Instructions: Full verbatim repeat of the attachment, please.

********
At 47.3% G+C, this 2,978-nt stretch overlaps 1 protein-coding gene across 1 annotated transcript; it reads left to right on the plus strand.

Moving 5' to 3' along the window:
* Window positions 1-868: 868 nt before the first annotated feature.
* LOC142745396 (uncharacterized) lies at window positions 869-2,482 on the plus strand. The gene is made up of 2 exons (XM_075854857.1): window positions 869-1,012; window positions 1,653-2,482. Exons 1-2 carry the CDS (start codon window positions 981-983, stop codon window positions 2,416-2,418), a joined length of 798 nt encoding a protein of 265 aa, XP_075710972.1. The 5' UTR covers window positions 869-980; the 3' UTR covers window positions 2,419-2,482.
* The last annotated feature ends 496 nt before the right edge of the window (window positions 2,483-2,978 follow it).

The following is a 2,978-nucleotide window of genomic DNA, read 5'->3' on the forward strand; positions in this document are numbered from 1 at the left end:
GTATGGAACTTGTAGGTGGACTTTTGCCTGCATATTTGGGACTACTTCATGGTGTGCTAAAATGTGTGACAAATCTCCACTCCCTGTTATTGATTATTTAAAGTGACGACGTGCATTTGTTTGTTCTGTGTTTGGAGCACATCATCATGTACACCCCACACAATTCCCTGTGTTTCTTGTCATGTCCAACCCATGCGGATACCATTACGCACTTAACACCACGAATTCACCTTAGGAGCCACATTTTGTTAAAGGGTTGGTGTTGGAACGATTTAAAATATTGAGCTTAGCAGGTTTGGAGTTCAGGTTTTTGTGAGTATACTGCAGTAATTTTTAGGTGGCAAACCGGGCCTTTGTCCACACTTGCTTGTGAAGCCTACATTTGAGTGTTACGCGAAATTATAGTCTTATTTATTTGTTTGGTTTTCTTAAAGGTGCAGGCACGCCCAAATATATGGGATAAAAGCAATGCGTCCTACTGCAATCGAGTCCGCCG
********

At 47.3% G+C, this 2,978-nt stretch overlaps 1 protein-coding gene across 1 annotated transcript; it reads left to right on the plus strand.

Moving 5' to 3' along the window:
* Window positions 1-868: 868 nt before the first annotated feature.
* LOC142745396 (uncharacterized) lies at window positions 869-2,482 on the plus strand. The gene is made up of 2 exons (XM_075854857.1): window positions 869-1,012; window positions 1,653-2,482. Exons 1-2 carry the CDS (start codon window positions 981-983, stop codon window positions 2,416-2,418), a joined length of 798 nt encoding a protein of 265 aa, XP_075710972.1. The 5' UTR covers window positions 869-980; the 3' UTR covers window positions 2,419-2,482.
* The last annotated feature ends 496 nt before the right edge of the window (window positions 2,483-2,978 follow it).

The following is a 2,978-nucleotide window of genomic DNA, read 5'->3' on the forward strand; positions in this document are numbered from 1 at the left end:
GTATGGAACTTGTAGGTGGACTTTTGCCTGCATATTTGGGACTACTTCATGGTGTGCTAAAATGTGTGACAAATCTCCACTCCCTGTTATTGATTATTTAAAGTGACGACGTGCATTTGTTTGTTCTGTGTTTGGAGCACATCATCATGTACACCCCACACAATTCCCTGTGTTTCTTGTCATGTCCAACCCATGCGGATACCATTACGCACTTAACACCACGAATTCACCTTAGGAGCCACATTTTGTTAAAGGGTTGGTGTTGGAACGATTTAAAATATTGAGCTTAGCAGGTTTGGAGTTCAGGTTTTTGTGAGTATACTGCAGTAATTTTTAGGTGGCAAACCGGGCCTTTGTCCACACTTGCTTGTGAAGCCTACATTTGAGTGTTACGCGAAATTATAGTCTTATTTATTTGTTTGGTTTTCTTAAAGGTGCAGGCACGCCCAAATATATGGGATAAAAGCAATGCGTCCTACTGCAATCGAGTCCGCCG